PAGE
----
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Re: Image maps
From: Barry Hill
Date: Jan 22, 2020 5:26AM
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Thanks, Patrick. I did think that it was unusual to simply ignore the
accessibility. The map is for mobile phone coverage down to individual
postcodes, so I can't see that the map itself can be made practically
accessible. However, they do have a postcode search facility that does the
same thing, so I told them that this would be fine, alternative means and
all that. So, with this alternative in mind, what do they do about the map?
From: WebAIM-Forum < <EMAIL REMOVED> > On Behalf Of
Patrick H. Lauke
Sent: 22 January 2020 12:03 PM
To: <EMAIL REMOVED>
Subject: Re: [WebAIM] Image maps
On 22/01/2020 11:58, Barry Hill wrote:
> Hi all
> I've been asked what to do about screen reader accessibility for an
> image of a map of the UK that gives more information when areas of the
> map are clicked on. Tabbing and cursoring do not pick up anything on the
> This is from W3C:
> "For non-text content that is a control or accepts user input, such as
> images used as submit buttons, image maps or complex animations, a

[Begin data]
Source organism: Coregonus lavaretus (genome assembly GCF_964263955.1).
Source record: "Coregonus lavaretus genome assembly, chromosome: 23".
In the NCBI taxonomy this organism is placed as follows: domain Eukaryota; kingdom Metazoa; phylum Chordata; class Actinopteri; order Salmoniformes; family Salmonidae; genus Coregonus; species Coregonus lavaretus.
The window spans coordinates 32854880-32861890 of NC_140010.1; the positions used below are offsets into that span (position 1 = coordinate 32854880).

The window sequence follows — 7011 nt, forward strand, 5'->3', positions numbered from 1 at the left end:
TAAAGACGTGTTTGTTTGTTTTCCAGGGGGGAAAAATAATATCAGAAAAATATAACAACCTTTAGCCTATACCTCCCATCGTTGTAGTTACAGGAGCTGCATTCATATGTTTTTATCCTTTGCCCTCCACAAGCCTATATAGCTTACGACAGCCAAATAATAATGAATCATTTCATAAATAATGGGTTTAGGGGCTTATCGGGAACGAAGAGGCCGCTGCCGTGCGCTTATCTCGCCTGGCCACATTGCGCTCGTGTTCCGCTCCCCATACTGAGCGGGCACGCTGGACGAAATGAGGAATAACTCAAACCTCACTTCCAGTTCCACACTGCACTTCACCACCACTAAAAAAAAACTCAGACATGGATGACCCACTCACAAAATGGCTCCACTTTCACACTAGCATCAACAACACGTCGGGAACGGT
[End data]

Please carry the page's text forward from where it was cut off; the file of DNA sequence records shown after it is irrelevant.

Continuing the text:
> name is provided to describe the purpose of the non-text content so
> that the person at least knows what the non-text content is and why it is
> So, it seems that it is ok that it is not accessible as long as it has
> a label to say what I, as a blind screen reader user, am missing out
> on. Is this correct for this map? I wonder if it might be as good to
> null text the whole thing.
No, you misunderstand. The quoted text refers to the main image itself, and
that your text alternative for it at least knows in very broad general terms
what it is (in your case, "Map of the UK"). The actual functionality of the
map itself must still be made accessible (either directly, or provide an
alternative such as a table or just a flat separate page that lists all
areas of the UK and provides that information you'd get when clicking on
In short, the text you quote does not absolve you from making this map
Patrick H. Lauke
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